Chl fluorescence was determined on fully expanded and exposed leaves (one leaf per plant) using a modulated fluorometer (PAM 2100, Walz, Effeltrich, Germany) on April 25 2014, according to [15]. Initial fluorescence (F0) and maximal fluorescence (Fm) were measured after a 30 min dark adaptation. The intensity of the saturation pulses used to determine the maximal fluorescence emission in the presence (Fm′) and absence (Fm) of quenching was 8000 μmol (photon) m−2 s−1, 0.8 s, whereas the “actinic light” was 336 μmol (photon) m−2 s−1. Steady-state fluorescence (Fs), basic fluorescence after light induction (F0′), maximal PS2 photochemical efficiency (Fv/Fm), effective quantum yield of PS2 (ФPS2), and photochemical (qP) and non-photochemical (qN) fluorescence quenching coefficients were also recorded. The effective quantum yield of photochemical energy conservation in PS2 (Fv′/Fm′) was calculated as (Fm′ − Fs)/Fm′ according to previous research [25].

Determination of WUE and photosynthetic pigments

In this experiment under controlled conditions, WUE was studied at the level of the leaf instantaneous ratio of Pn to Tr (WUEi) [16]. After the determination of photosynthetic activity, all leaves were harvested. Fresh leaves (0.1 g) were collected for the determination of Chl content. The leaves were ground in 80 % acetone for the extraction of Chl and carotenoids (Car). The absorbance of the extract was measured at 645 and 663 nm using a UV/visible spectrophotometer (Lambda 25, Perkin Elmer, CT, USA).

Statistical analysis

Significant differences between the water and fertilization treatments (n = 6) at a particular measurement point were analyzed with one-way ANOVA using SPSS 16.0 for Windows (Chicago, USA). The main effects of water and fertilizer availability and their interactions were determined using two-way analysis of variance (ANOVA). The differences were considered significant at P < 0.05.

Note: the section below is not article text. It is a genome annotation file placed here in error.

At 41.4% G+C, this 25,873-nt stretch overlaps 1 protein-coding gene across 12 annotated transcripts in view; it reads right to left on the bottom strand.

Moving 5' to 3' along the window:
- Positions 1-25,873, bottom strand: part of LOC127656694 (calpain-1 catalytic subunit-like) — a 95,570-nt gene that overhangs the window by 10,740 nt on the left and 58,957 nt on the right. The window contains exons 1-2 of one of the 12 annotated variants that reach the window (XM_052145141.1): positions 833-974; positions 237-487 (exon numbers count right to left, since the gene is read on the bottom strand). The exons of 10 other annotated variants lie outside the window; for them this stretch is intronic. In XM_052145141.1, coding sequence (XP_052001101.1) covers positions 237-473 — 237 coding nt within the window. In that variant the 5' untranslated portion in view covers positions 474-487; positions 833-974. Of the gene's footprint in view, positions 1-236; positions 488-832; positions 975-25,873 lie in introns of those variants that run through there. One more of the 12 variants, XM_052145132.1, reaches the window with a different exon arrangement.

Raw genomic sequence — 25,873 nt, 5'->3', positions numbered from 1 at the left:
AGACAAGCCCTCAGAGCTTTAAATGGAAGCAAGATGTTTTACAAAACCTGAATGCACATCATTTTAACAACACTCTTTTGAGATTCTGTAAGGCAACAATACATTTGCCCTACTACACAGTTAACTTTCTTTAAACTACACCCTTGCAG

Declarations

Authors’ contributions

QSG planned the study. YHC and LXZ perform the experiments. YHC experimental design and write the manuscript. LL and ZBZ supervised the study. All authors read and approved the final manuscript.

Acknowledgements

This study was funded by the programs of the National Nature Science Foundation of China (Nos. 30772730, 81072986, 31500263 and 81202867), the project funded by the China Postdoctoral Science Foundation (2014M560726), and the project supported by the Scientific Research Fund of Sichuan Provincial Education Department (13ZB0219).

Competing interests

The authors declare that they have no competing interests.

Open AccessThis article is distributed under the terms of the Creative Commons Attribution 4.0 International License (http://creativecommons.org/licenses/by/4.0/), which permits unrestricted use, distribution, and reproduction in any medium, provided you give appropriate credit to the original author(s) and the source, provide a link to the Creative Commons license, and indicate if changes were made. The Creative Commons Public Domain Dedication waiver (http://creativecommons.org/publicdomain/zero/1.0/) applies to the data made available in this article, unless otherwise stated.

Authors’ Affiliations

(1)
Institute of Chinese Medicinal Materials, Nanjing Agricultural University
(2)
College of Pharmaceutical Sciences, Chengdu Medical College